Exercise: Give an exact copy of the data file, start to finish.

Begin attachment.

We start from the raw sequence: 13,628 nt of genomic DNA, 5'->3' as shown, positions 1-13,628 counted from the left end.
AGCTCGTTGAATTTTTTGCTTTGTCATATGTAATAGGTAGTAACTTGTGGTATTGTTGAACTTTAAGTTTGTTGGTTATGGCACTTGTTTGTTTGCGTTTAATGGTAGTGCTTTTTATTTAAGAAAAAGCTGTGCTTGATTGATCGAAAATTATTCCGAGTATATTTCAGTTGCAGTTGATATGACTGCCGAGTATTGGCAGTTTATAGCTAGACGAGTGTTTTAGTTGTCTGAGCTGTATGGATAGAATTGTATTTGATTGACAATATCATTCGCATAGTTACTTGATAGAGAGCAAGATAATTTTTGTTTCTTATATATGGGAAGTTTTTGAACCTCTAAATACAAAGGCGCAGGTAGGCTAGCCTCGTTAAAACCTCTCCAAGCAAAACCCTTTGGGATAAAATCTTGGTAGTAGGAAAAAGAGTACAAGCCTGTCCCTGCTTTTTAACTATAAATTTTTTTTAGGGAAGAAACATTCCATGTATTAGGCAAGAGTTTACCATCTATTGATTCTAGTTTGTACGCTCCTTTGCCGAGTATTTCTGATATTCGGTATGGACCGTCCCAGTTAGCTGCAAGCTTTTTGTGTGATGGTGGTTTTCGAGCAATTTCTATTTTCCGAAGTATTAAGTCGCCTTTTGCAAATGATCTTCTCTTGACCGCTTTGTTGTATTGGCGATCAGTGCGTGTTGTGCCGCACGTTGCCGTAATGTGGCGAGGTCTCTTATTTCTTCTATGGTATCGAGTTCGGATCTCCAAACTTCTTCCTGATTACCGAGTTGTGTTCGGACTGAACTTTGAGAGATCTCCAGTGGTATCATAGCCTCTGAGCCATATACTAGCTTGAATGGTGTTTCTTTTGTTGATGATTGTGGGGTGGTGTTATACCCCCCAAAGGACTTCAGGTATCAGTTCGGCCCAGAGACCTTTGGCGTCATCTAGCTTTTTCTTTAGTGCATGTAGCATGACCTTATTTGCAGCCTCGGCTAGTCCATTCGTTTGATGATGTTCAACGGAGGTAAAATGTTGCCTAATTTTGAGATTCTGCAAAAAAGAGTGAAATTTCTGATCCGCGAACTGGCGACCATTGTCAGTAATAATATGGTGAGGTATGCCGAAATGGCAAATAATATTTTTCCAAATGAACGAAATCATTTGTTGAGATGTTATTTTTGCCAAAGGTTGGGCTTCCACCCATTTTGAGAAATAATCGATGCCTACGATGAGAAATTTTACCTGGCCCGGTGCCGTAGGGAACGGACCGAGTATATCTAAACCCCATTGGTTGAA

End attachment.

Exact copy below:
We start from the raw sequence: 13,628 nt of genomic DNA, 5'->3' as shown, positions 1-13,628 counted from the left end.
AGCTCGTTGAATTTTTTGCTTTGTCATATGTAATAGGTAGTAACTTGTGGTATTGTTGAACTTTAAGTTTGTTGGTTATGGCACTTGTTTGTTTGCGTTTAATGGTAGTGCTTTTTATTTAAGAAAAAGCTGTGCTTGATTGATCGAAAATTATTCCGAGTATATTTCAGTTGCAGTTGATATGACTGCCGAGTATTGGCAGTTTATAGCTAGACGAGTGTTTTAGTTGTCTGAGCTGTATGGATAGAATTGTATTTGATTGACAATATCATTCGCATAGTTACTTGATAGAGAGCAAGATAATTTTTGTTTCTTATATATGGGAAGTTTTTGAACCTCTAAATACAAAGGCGCAGGTAGGCTAGCCTCGTTAAAACCTCTCCAAGCAAAACCCTTTGGGATAAAATCTTGGTAGTAGGAAAAAGAGTACAAGCCTGTCCCTGCTTTTTAACTATAAATTTTTTTTAGGGAAGAAACATTCCATGTATTAGGCAAGAGTTTACCATCTATTGATTCTAGTTTGTACGCTCCTTTGCCGAGTATTTCTGATATTCGGTATGGACCGTCCCAGTTAGCTGCAAGCTTTTTGTGTGATGGTGGTTTTCGAGCAATTTCTATTTTCCGAAGTATTAAGTCGCCTTTTGCAAATGATCTTCTCTTGACCGCTTTGTTGTATTGGCGATCAGTGCGTGTTGTGCCGCACGTTGCCGTAATGTGGCGAGGTCTCTTATTTCTTCTATGGTATCGAGTTCGGATCTCCAAACTTCTTCCTGATTACCGAGTTGTGTTCGGACTGAACTTTGAGAGATCTCCAGTGGTATCATAGCCTCTGAGCCATATACTAGCTTGAATGGTGTTTCTTTTGTTGATGATTGTGGGGTGGTGTTATACCCCCCAAAGGACTTCAGGTATCAGTTCGGCCCAGAGACCTTTGGCGTCATCTAGCTTTTTCTTTAGTGCATGTAGCATGACCTTATTTGCAGCCTCGGCTAGTCCATTCGTTTGATGATGTTCAACGGAGGTAAAATGTTGCCTAATTTTGAGATTCTGCAAAAAAGAGTGAAATTTCTGATCCGCGAACTGGCGACCATTGTCAGTAATAATATGGTGAGGTATGCCGAAATGGCAAATAATATTTTTCCAAATGAACGAAATCATTTGTTGAGATGTTATTTTTGCCAAAGGTTGGGCTTCCACCCATTTTGAGAAATAATCGATGCCTACGATGAGAAATTTTACCTGGCCCGGTGCCGTAGGGAACGGACCGAGTATATCTAAACCCCATTGGTTGAA